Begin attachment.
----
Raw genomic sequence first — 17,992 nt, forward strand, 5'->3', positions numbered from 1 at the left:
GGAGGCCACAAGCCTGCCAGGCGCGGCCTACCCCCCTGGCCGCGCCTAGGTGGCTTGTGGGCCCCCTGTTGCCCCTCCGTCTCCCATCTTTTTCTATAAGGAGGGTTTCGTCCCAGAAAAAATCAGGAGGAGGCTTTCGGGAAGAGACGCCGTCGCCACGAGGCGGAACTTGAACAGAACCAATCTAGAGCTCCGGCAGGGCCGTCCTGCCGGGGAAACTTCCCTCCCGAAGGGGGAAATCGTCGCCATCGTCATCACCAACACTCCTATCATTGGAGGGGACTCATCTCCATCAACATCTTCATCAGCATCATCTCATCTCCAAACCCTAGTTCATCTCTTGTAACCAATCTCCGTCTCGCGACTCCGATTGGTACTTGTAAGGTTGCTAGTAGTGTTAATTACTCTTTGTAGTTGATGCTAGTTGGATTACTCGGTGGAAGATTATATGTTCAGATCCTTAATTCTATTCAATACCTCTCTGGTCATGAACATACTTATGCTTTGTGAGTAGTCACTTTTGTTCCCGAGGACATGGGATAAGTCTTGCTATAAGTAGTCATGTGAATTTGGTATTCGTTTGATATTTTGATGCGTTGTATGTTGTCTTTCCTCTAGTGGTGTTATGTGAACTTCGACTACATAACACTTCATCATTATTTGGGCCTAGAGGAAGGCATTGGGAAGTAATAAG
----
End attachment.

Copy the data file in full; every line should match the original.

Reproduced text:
Raw genomic sequence first — 17,992 nt, forward strand, 5'->3', positions numbered from 1 at the left:
GGAGGCCACAAGCCTGCCAGGCGCGGCCTACCCCCCTGGCCGCGCCTAGGTGGCTTGTGGGCCCCCTGTTGCCCCTCCGTCTCCCATCTTTTTCTATAAGGAGGGTTTCGTCCCAGAAAAAATCAGGAGGAGGCTTTCGGGAAGAGACGCCGTCGCCACGAGGCGGAACTTGAACAGAACCAATCTAGAGCTCCGGCAGGGCCGTCCTGCCGGGGAAACTTCCCTCCCGAAGGGGGAAATCGTCGCCATCGTCATCACCAACACTCCTATCATTGGAGGGGACTCATCTCCATCAACATCTTCATCAGCATCATCTCATCTCCAAACCCTAGTTCATCTCTTGTAACCAATCTCCGTCTCGCGACTCCGATTGGTACTTGTAAGGTTGCTAGTAGTGTTAATTACTCTTTGTAGTTGATGCTAGTTGGATTACTCGGTGGAAGATTATATGTTCAGATCCTTAATTCTATTCAATACCTCTCTGGTCATGAACATACTTATGCTTTGTGAGTAGTCACTTTTGTTCCCGAGGACATGGGATAAGTCTTGCTATAAGTAGTCATGTGAATTTGGTATTCGTTTGATATTTTGATGCGTTGTATGTTGTCTTTCCTCTAGTGGTGTTATGTGAACTTCGACTACATAACACTTCATCATTATTTGGGCCTAGAGGAAGGCATTGGGAAGTAATAAG